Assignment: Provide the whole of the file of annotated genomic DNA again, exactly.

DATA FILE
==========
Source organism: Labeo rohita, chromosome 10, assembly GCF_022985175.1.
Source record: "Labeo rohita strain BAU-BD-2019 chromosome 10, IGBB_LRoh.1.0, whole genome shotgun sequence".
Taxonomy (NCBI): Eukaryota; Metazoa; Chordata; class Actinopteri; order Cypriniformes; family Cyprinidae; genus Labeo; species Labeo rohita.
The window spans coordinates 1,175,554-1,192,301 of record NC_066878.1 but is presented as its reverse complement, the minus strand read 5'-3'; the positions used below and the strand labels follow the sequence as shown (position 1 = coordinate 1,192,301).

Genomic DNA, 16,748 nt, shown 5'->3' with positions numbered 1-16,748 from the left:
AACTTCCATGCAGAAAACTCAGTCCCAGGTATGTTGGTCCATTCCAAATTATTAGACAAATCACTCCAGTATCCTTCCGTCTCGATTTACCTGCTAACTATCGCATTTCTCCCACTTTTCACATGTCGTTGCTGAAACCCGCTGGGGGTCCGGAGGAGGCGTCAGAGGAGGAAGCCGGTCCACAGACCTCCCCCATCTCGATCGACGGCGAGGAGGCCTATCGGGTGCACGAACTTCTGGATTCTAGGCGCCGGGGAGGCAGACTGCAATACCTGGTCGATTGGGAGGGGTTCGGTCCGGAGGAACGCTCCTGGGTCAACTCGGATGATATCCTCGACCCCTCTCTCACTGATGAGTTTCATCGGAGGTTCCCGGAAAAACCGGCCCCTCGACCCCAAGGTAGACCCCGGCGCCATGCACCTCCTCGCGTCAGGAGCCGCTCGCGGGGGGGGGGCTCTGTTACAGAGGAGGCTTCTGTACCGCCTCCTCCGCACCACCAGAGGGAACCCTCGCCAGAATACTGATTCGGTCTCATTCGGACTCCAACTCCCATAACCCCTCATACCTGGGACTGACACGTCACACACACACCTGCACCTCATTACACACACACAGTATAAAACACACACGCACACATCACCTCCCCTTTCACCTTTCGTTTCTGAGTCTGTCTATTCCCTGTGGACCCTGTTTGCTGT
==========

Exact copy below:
Source organism: Labeo rohita, chromosome 10, assembly GCF_022985175.1.
Source record: "Labeo rohita strain BAU-BD-2019 chromosome 10, IGBB_LRoh.1.0, whole genome shotgun sequence".
Taxonomy (NCBI): Eukaryota; Metazoa; Chordata; class Actinopteri; order Cypriniformes; family Cyprinidae; genus Labeo; species Labeo rohita.
The window spans coordinates 1,175,554-1,192,301 of record NC_066878.1 but is presented as its reverse complement, the minus strand read 5'-3'; the positions used below and the strand labels follow the sequence as shown (position 1 = coordinate 1,192,301).

Genomic DNA, 16,748 nt, shown 5'->3' with positions numbered 1-16,748 from the left:
AACTTCCATGCAGAAAACTCAGTCCCAGGTATGTTGGTCCATTCCAAATTATTAGACAAATCACTCCAGTATCCTTCCGTCTCGATTTACCTGCTAACTATCGCATTTCTCCCACTTTTCACATGTCGTTGCTGAAACCCGCTGGGGGTCCGGAGGAGGCGTCAGAGGAGGAAGCCGGTCCACAGACCTCCCCCATCTCGATCGACGGCGAGGAGGCCTATCGGGTGCACGAACTTCTGGATTCTAGGCGCCGGGGAGGCAGACTGCAATACCTGGTCGATTGGGAGGGGTTCGGTCCGGAGGAACGCTCCTGGGTCAACTCGGATGATATCCTCGACCCCTCTCTCACTGATGAGTTTCATCGGAGGTTCCCGGAAAAACCGGCCCCTCGACCCCAAGGTAGACCCCGGCGCCATGCACCTCCTCGCGTCAGGAGCCGCTCGCGGGGGGGGGGCTCTGTTACAGAGGAGGCTTCTGTACCGCCTCCTCCGCACCACCAGAGGGAACCCTCGCCAGAATACTGATTCGGTCTCATTCGGACTCCAACTCCCATAACCCCTCATACCTGGGACTGACACGTCACACACACACCTGCACCTCATTACACACACACAGTATAAAACACACACGCACACATCACCTCCCCTTTCACCTTTCGTTTCTGAGTCTGTCTATTCCCTGTGGACCCTGTTTGCTGT